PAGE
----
At least 44 world leaders are making an appearance with hundreds of thousands of mourners marching through Paris Sunday to pay tribute to the 10 murdered Charlie Hebdo journalists and the two police officers who were killed defending them Wednesday.
Western, Jewish and Arab leaders linked arms to show solidarity in their condemnation of radical Islam, including Israel’s Benjamin Netanyahu, Germany’s Angela Merkl, France’s Francois Hollande and Great Britain’s David Cameron, according to Reuters via The Washington Free Beacon.
Noticeably missing is President Barack Obama, although he had reportedly sent Attorney General Eric Holder in his place.
With the week’s events firmly in their minds, the marchers were also joined by approximately 2,200 police officers and military personnel, who are patrolling the streets and maintaining rooftop vigils with sniper rifles, all on the lookout for would-be attackers.
The silent march – which may prove the largest seen in modern times through Paris – reflected shock over the worst militant Islamist assault on a European city in nine years. For France, it raised questions of free speech, religion and security, and beyond French frontiers it exposed the vulnerability of states to urban attacks.
“Paris is today the capital of the world. Our entire country will rise up and show its best side,” said Hollande in a statement.
The 12 who were murder Wednesday were just the beginning of the carnage left by the terrorists. According to Reuters:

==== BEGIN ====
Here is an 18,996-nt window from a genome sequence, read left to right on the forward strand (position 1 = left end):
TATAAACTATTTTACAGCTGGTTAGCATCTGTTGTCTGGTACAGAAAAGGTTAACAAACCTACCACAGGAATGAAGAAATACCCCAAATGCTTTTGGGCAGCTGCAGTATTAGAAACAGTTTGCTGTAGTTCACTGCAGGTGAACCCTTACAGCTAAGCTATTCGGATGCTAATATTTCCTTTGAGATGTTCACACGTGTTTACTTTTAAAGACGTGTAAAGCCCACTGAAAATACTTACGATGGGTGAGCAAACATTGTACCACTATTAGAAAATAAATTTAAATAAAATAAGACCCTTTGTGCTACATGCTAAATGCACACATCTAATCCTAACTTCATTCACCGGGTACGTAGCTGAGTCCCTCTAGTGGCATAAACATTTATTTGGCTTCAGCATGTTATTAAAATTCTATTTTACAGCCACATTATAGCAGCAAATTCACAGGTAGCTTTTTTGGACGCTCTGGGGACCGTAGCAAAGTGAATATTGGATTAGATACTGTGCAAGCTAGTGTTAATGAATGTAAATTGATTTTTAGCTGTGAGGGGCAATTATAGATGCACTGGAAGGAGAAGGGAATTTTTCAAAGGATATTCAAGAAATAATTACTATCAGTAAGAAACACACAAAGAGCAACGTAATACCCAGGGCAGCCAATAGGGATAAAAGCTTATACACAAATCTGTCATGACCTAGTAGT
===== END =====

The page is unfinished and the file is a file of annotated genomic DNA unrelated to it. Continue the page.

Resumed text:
Paris – reflected shock over the worst militant Islamist assault on a European city in nine years. For France, it raised questions of free speech, religion and security, and beyond French frontiers it exposed the vulnerability of states to urban attacks.
Overnight, an illuminated sign on the Arc de Triomphe read: “Paris est Charlie” (“Paris is Charlie”).
The mourners, young and old alike, were also united in their resolve to refuse to succumb to demands made by Islamic terrorists.
“We’re not going to let a little gang of hoodlums run our lives,” said Fanny Appelbaum, 75, who said she lost two sisters and a brother in the Nazi concentration camp at Auschwitz. “Today, we are all one.”
Zakaria Moumni, a 34-year-old Franco-Moroccan draped in the French flag, agreed: “I am here to show the terrorists they have not won – it is bringing people together of all religions.”
German Chancellor Angela Merkel, British Prime Minister David Cameron and Italy Prime Minister Matteo Renzi were among 44 foreign leaders marching with Hollande. U.N. Secretary-General Ban Ki-moon, Israel’s Benjamin Netanyahu – who earlier encouraged French Jews to emigrate to Israel – and Palestinian President Mahmoud Abbas were also present.
Immediately to Hollande’s left, walked Merkel and to his right Malian President Ibrahim Boubacar Keita. France has provided troops to help fight Islamist rebels there.
Obama’s absence at the march has already prompted jokes that he’s busy golfing, or that he doesn’t believe in Islamic terrorism.
Nonetheless, it’s good that he at least sent a representative. It would have been better, however, had he chosen someone other than Holder. There’s something a bit off-putting about sending your lawyer in your place.
Watch this live video of the proceedings via Agence France-Presse.